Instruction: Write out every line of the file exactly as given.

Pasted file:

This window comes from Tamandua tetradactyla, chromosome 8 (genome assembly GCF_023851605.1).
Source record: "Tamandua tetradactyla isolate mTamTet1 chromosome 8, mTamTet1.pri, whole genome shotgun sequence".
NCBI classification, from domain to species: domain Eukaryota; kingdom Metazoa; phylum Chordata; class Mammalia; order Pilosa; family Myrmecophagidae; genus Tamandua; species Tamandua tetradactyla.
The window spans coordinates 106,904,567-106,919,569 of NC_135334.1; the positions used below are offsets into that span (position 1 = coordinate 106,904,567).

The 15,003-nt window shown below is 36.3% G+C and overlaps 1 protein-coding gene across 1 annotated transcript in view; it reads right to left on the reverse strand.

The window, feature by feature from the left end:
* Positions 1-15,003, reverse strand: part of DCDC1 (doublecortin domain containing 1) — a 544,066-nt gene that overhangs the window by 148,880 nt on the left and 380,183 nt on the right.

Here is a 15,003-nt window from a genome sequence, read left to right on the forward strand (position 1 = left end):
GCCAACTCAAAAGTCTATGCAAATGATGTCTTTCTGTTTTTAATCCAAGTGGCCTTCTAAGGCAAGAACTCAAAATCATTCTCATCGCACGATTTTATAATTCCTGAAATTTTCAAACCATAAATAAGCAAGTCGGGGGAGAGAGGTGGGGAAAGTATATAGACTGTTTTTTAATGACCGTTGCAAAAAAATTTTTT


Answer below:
This window comes from Tamandua tetradactyla, chromosome 8 (genome assembly GCF_023851605.1).
Source record: "Tamandua tetradactyla isolate mTamTet1 chromosome 8, mTamTet1.pri, whole genome shotgun sequence".
NCBI classification, from domain to species: domain Eukaryota; kingdom Metazoa; phylum Chordata; class Mammalia; order Pilosa; family Myrmecophagidae; genus Tamandua; species Tamandua tetradactyla.
The window spans coordinates 106,904,567-106,919,569 of NC_135334.1; the positions used below are offsets into that span (position 1 = coordinate 106,904,567).

The 15,003-nt window shown below is 36.3% G+C and overlaps 1 protein-coding gene across 1 annotated transcript in view; it reads right to left on the reverse strand.

The window, feature by feature from the left end:
* Positions 1-15,003, reverse strand: part of DCDC1 (doublecortin domain containing 1) — a 544,066-nt gene that overhangs the window by 148,880 nt on the left and 380,183 nt on the right.

Here is a 15,003-nt window from a genome sequence, read left to right on the forward strand (position 1 = left end):
GCCAACTCAAAAGTCTATGCAAATGATGTCTTTCTGTTTTTAATCCAAGTGGCCTTCTAAGGCAAGAACTCAAAATCATTCTCATCGCACGATTTTATAATTCCTGAAATTTTCAAACCATAAATAAGCAAGTCGGGGGAGAGAGGTGGGGAAAGTATATAGACTGTTTTTTAATGACCGTTGCAAAAAAATTTTTT